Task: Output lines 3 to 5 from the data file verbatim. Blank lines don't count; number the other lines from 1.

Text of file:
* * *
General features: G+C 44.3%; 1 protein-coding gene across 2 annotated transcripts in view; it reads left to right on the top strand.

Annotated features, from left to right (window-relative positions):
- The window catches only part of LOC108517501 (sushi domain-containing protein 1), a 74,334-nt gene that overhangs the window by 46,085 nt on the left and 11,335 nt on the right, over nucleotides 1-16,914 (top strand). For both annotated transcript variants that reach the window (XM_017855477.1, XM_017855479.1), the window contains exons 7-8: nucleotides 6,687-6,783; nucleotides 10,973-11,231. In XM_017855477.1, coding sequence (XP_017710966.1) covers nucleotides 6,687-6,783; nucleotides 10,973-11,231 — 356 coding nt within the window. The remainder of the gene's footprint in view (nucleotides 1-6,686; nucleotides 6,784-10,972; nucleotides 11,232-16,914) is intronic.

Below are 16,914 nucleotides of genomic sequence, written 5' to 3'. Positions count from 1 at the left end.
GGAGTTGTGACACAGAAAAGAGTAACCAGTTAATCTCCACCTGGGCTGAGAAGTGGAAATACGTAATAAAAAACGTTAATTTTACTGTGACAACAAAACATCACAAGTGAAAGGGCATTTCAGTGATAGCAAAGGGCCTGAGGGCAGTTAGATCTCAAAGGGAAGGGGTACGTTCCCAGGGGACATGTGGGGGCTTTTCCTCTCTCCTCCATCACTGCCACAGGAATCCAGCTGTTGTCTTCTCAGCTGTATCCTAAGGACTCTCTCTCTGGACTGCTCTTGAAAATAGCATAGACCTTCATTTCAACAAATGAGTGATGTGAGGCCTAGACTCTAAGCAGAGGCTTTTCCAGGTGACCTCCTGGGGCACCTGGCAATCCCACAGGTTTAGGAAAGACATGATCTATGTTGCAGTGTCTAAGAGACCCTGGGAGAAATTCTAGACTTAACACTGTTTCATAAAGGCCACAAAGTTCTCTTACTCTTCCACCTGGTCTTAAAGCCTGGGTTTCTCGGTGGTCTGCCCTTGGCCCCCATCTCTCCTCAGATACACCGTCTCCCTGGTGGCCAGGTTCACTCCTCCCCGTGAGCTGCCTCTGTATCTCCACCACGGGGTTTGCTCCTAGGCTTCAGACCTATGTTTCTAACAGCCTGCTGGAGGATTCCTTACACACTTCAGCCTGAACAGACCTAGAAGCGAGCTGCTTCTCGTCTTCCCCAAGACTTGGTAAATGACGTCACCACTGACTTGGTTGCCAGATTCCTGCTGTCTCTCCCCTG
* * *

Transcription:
- The window catches only part of LOC108517501 (sushi domain-containing protein 1), a 74,334-nt gene that overhangs the window by 46,085 nt on the left and 11,335 nt on the right, over nucleotides 1-16,914 (top strand). For both annotated transcript variants that reach the window (XM_017855477.1, XM_017855479.1), the window contains exons 7-8: nucleotides 6,687-6,783; nucleotides 10,973-11,231. In XM_017855477.1, coding sequence (XP_017710966.1) covers nucleotides 6,687-6,783; nucleotides 10,973-11,231 — 356 coding nt within the window. The remainder of the gene's footprint in view (nucleotides 1-6,686; nucleotides 6,784-10,972; nucleotides 11,232-16,914) is intronic.

Below are 16,914 nucleotides of genomic sequence, written 5' to 3'. Positions count from 1 at the left end.
GGAGTTGTGACACAGAAAAGAGTAACCAGTTAATCTCCACCTGGGCTGAGAAGTGGAAATACGTAATAAAAAACGTTAATTTTACTGTGACAACAAAACATCACAAGTGAAAGGGCATTTCAGTGATAGCAAAGGGCCTGAGGGCAGTTAGATCTCAAAGGGAAGGGGTACGTTCCCAGGGGACATGTGGGGGCTTTTCCTCTCTCCTCCATCACTGCCACAGGAATCCAGCTGTTGTCTTCTCAGCTGTATCCTAAGGACTCTCTCTCTGGACTGCTCTTGAAAATAGCATAGACCTTCATTTCAACAAATGAGTGATGTGAGGCCTAGACTCTAAGCAGAGGCTTTTCCAGGTGACCTCCTGGGGCACCTGGCAATCCCACAGGTTTAGGAAAGACATGATCTATGTTGCAGTGTCTAAGAGACCCTGGGAGAAATTCTAGACTTAACACTGTTTCATAAAGGCCACAAAGTTCTCTTACTCTTCCACCTGGTCTTAAAGCCTGGGTTTCTCGGTGGTCTGCCCTTGGCCCCCATCTCTCCTCAGATACACCGTCTCCCTGGTGGCCAGGTTCACTCCTCCCCGTGAGCTGCCTCTGTATCTCCACCACGGGGTTTGCTCCTAGGCTTCAGACCTATGTTTCTAACAGCCTGCTGGAGGATTCCTTACACACTTCAGCCTGAACAGACCTAGAAGCGAGCTGCTTCTCGTCTTCCCCAAGACTTGGTAAATGACGTCACCACTGACTTGGTTGCCAGATTCCTGCTGTCTCTCCCCTG